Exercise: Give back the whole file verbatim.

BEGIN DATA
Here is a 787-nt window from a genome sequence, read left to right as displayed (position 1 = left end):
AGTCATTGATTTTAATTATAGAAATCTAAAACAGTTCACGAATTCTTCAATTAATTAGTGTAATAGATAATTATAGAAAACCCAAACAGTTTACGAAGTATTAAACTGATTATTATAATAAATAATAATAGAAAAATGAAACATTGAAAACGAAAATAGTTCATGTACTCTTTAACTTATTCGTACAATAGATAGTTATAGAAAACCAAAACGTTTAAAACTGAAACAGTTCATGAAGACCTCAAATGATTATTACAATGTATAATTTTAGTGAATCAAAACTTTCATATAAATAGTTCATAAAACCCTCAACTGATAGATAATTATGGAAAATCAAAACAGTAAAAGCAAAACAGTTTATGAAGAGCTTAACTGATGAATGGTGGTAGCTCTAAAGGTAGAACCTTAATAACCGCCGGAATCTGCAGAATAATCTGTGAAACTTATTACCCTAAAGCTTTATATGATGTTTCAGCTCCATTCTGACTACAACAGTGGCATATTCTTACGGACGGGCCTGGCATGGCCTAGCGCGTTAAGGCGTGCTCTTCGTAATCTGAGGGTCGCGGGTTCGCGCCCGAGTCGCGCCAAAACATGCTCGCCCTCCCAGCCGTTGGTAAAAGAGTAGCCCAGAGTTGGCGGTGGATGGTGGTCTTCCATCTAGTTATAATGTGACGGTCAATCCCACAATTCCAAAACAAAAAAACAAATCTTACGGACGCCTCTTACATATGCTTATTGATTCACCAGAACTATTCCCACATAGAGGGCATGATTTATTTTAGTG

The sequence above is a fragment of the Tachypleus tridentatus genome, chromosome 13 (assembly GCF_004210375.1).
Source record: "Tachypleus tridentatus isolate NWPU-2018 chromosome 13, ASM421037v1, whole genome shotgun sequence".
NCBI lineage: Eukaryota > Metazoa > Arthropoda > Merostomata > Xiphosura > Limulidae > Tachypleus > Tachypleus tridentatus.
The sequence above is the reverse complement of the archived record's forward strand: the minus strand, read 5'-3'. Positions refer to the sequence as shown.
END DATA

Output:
Here is a 787-nt window from a genome sequence, read left to right as displayed (position 1 = left end):
AGTCATTGATTTTAATTATAGAAATCTAAAACAGTTCACGAATTCTTCAATTAATTAGTGTAATAGATAATTATAGAAAACCCAAACAGTTTACGAAGTATTAAACTGATTATTATAATAAATAATAATAGAAAAATGAAACATTGAAAACGAAAATAGTTCATGTACTCTTTAACTTATTCGTACAATAGATAGTTATAGAAAACCAAAACGTTTAAAACTGAAACAGTTCATGAAGACCTCAAATGATTATTACAATGTATAATTTTAGTGAATCAAAACTTTCATATAAATAGTTCATAAAACCCTCAACTGATAGATAATTATGGAAAATCAAAACAGTAAAAGCAAAACAGTTTATGAAGAGCTTAACTGATGAATGGTGGTAGCTCTAAAGGTAGAACCTTAATAACCGCCGGAATCTGCAGAATAATCTGTGAAACTTATTACCCTAAAGCTTTATATGATGTTTCAGCTCCATTCTGACTACAACAGTGGCATATTCTTACGGACGGGCCTGGCATGGCCTAGCGCGTTAAGGCGTGCTCTTCGTAATCTGAGGGTCGCGGGTTCGCGCCCGAGTCGCGCCAAAACATGCTCGCCCTCCCAGCCGTTGGTAAAAGAGTAGCCCAGAGTTGGCGGTGGATGGTGGTCTTCCATCTAGTTATAATGTGACGGTCAATCCCACAATTCCAAAACAAAAAAACAAATCTTACGGACGCCTCTTACATATGCTTATTGATTCACCAGAACTATTCCCACATAGAGGGCATGATTTATTTTAGTG

The sequence above is a fragment of the Tachypleus tridentatus genome, chromosome 13 (assembly GCF_004210375.1).
Source record: "Tachypleus tridentatus isolate NWPU-2018 chromosome 13, ASM421037v1, whole genome shotgun sequence".
NCBI lineage: Eukaryota > Metazoa > Arthropoda > Merostomata > Xiphosura > Limulidae > Tachypleus > Tachypleus tridentatus.
The sequence above is the reverse complement of the archived record's forward strand: the minus strand, read 5'-3'. Positions refer to the sequence as shown.